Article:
Ok, my terminology is causing some problems again, by "smooth" I do not mean continuous (although that is also good), I mean the gradient is minimised.

I can't find the mathematical words to explain this much better: The set of functions which cross all my data points can be ranked according to some measure of their "sharpness", for example the maximum magnitude of the gradient vector of the function. I want to be able to find some of the functions which have a relatively low maximum gradient vector magnitude.

For example the bump functions will have large gradients around the points, and are penalised in this ranking system.
random thought: the heat equation over time tends to smooth harsh edges; if we express the data points in temperatures and fix these over all time, shouldn't the solution to this equation as t---> inf give us the smoothest possible function which crosses all the points?

Mikey, I don't know what level of mathematics you are studying. The link below might be a good place for you to look if you have had enough mathematics. It talks about radial basis functions and how they are used in interpolation. I believe it also gives examples having compact support.

http://www.farfieldtechnology.com/products/toolbox/theory/

MikeyW said:
Ordinarily I'd try some least squares fitting, but that won't do here because I really need the curve to cross all the points. Also, I can't use a polynomial fit because the function needs to go to 0 at infinity.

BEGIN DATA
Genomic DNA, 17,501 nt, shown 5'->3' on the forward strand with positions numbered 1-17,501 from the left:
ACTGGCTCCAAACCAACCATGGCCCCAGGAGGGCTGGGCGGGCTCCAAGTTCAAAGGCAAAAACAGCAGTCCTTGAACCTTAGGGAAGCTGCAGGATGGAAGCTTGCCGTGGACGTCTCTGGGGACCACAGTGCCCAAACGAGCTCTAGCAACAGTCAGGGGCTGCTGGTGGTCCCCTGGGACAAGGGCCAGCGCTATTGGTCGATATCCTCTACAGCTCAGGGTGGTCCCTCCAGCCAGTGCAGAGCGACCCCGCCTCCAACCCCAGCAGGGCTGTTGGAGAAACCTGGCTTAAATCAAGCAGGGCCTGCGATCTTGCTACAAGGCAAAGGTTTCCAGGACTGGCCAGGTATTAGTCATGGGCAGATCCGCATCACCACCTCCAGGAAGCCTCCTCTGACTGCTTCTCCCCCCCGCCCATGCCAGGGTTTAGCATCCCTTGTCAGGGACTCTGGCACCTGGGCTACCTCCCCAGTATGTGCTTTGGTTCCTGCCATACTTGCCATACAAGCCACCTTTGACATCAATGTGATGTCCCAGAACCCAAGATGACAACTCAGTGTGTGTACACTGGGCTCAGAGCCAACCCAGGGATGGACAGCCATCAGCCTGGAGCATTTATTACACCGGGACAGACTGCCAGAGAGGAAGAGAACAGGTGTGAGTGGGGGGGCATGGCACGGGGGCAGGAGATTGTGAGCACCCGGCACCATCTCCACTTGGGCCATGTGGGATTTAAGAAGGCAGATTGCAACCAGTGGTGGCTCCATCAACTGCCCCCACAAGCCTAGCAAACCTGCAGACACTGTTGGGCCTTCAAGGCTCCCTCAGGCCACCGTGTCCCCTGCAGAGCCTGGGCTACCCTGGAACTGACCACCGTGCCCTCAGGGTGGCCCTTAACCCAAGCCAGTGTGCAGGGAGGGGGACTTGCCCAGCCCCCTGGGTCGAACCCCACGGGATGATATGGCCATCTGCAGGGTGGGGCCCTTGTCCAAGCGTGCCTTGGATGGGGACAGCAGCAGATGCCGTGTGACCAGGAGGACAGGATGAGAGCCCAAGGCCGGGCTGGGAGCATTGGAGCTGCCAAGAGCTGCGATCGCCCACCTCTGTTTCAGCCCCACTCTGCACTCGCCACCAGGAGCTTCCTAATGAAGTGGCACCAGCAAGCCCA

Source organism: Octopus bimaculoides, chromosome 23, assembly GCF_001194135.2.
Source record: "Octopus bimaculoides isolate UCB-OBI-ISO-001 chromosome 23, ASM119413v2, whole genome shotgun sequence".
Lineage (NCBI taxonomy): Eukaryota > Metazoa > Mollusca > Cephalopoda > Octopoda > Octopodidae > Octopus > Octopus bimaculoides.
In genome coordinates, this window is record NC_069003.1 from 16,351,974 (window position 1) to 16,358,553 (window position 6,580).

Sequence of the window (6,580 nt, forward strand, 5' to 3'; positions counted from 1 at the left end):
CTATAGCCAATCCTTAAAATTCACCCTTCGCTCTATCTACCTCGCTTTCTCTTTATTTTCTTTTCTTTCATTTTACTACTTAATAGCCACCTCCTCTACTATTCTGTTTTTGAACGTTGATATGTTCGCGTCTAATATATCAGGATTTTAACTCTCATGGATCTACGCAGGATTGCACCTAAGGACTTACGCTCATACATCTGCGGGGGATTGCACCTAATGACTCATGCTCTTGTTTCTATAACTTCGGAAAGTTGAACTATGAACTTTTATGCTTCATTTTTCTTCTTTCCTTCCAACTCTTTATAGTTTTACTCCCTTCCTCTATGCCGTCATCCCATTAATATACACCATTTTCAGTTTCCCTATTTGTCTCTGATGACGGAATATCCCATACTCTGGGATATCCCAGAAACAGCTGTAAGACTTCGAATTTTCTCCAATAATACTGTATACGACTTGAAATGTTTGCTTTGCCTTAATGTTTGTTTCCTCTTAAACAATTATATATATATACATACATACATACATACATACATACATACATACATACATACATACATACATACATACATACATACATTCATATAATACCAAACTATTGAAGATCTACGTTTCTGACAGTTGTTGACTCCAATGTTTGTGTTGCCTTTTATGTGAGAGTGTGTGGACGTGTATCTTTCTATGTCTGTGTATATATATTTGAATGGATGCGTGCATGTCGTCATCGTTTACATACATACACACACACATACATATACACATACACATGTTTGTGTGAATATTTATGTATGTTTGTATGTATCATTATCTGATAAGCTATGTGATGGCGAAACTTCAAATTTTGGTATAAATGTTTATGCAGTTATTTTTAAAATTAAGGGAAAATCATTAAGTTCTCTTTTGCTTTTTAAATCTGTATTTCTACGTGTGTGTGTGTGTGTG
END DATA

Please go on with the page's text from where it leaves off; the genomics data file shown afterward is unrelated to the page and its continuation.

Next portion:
Does it matter? You said you were interested in interpolation, not extrapolation.

Fitting a rational function is not much different than fitting a polynomial. Those can vanish at infinity.

Also, you could even try fitting a polynomial in both the inputs and outputs match zero as closely as possible, rather than trying to fit a polynomial in the inputs to the output as closely as possible.

Furthermore, "least squares" doesn't imply polynomial. You can take pretty much any function at all with parameters, and use least squares to determine parameters for which the function most closely resembles the data.

Oh wait, I misunderstood -- you want to get things exactly right? What is your application? You might be barking up the wrong tree -- even if you fit the data exactly, there's no guarantee that the resulting function will be exactly what you want at other data points.

Last edited:
I want to fit the data exactly because the data is all I have... I don't have any information on what function to use. It's not my liberty to enforce a certain type of function and calculate a least-squares fit to find the parameters of that function, at the expense of actually missing the points. By doing this I think I have manipulated the data, and I can find no justification for this without a physical model (which I don't have, nor do I have time to develop).

I suppose the only knowledge I have is that the fitting function should not have unnecessarily steep regions, and that it should go to zero at r=infinity, which I can justify because it wouldn't work otherwise.The reason I am doing this is because I want a function which I can go two ways with: